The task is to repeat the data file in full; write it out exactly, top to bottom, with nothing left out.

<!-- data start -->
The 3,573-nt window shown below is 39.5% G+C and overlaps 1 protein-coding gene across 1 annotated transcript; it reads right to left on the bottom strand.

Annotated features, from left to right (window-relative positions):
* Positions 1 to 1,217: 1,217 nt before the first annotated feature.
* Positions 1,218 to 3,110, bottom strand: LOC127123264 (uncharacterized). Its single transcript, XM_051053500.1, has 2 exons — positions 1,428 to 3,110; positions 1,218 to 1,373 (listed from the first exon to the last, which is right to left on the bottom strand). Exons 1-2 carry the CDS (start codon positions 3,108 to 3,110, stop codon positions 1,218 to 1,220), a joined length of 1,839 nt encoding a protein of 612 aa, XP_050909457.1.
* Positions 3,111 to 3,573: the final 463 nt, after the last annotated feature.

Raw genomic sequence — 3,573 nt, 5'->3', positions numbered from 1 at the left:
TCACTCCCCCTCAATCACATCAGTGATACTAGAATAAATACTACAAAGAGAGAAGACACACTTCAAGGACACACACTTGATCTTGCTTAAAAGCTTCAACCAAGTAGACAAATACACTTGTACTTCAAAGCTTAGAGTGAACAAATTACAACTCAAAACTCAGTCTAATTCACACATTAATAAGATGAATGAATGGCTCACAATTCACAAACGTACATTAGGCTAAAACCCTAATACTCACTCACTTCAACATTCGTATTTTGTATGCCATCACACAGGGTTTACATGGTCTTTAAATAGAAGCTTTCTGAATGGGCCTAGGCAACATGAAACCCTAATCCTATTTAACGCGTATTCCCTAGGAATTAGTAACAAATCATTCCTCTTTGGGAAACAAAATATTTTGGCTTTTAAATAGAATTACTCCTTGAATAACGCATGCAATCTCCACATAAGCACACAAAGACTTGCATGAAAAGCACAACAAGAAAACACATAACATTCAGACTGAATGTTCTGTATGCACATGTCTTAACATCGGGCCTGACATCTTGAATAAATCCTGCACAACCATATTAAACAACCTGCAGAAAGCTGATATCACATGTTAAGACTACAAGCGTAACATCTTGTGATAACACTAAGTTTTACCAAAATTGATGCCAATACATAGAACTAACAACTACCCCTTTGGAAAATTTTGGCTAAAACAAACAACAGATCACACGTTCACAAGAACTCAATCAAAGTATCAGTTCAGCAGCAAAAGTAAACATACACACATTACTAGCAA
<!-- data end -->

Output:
The 3,573-nt window shown below is 39.5% G+C and overlaps 1 protein-coding gene across 1 annotated transcript; it reads right to left on the bottom strand.

Annotated features, from left to right (window-relative positions):
* Positions 1 to 1,217: 1,217 nt before the first annotated feature.
* Positions 1,218 to 3,110, bottom strand: LOC127123264 (uncharacterized). Its single transcript, XM_051053500.1, has 2 exons — positions 1,428 to 3,110; positions 1,218 to 1,373 (listed from the first exon to the last, which is right to left on the bottom strand). Exons 1-2 carry the CDS (start codon positions 3,108 to 3,110, stop codon positions 1,218 to 1,220), a joined length of 1,839 nt encoding a protein of 612 aa, XP_050909457.1.
* Positions 3,111 to 3,573: the final 463 nt, after the last annotated feature.

Raw genomic sequence — 3,573 nt, 5'->3', positions numbered from 1 at the left:
TCACTCCCCCTCAATCACATCAGTGATACTAGAATAAATACTACAAAGAGAGAAGACACACTTCAAGGACACACACTTGATCTTGCTTAAAAGCTTCAACCAAGTAGACAAATACACTTGTACTTCAAAGCTTAGAGTGAACAAATTACAACTCAAAACTCAGTCTAATTCACACATTAATAAGATGAATGAATGGCTCACAATTCACAAACGTACATTAGGCTAAAACCCTAATACTCACTCACTTCAACATTCGTATTTTGTATGCCATCACACAGGGTTTACATGGTCTTTAAATAGAAGCTTTCTGAATGGGCCTAGGCAACATGAAACCCTAATCCTATTTAACGCGTATTCCCTAGGAATTAGTAACAAATCATTCCTCTTTGGGAAACAAAATATTTTGGCTTTTAAATAGAATTACTCCTTGAATAACGCATGCAATCTCCACATAAGCACACAAAGACTTGCATGAAAAGCACAACAAGAAAACACATAACATTCAGACTGAATGTTCTGTATGCACATGTCTTAACATCGGGCCTGACATCTTGAATAAATCCTGCACAACCATATTAAACAACCTGCAGAAAGCTGATATCACATGTTAAGACTACAAGCGTAACATCTTGTGATAACACTAAGTTTTACCAAAATTGATGCCAATACATAGAACTAACAACTACCCCTTTGGAAAATTTTGGCTAAAACAAACAACAGATCACACGTTCACAAGAACTCAATCAAAGTATCAGTTCAGCAGCAAAAGTAAACATACACACATTACTAGCAA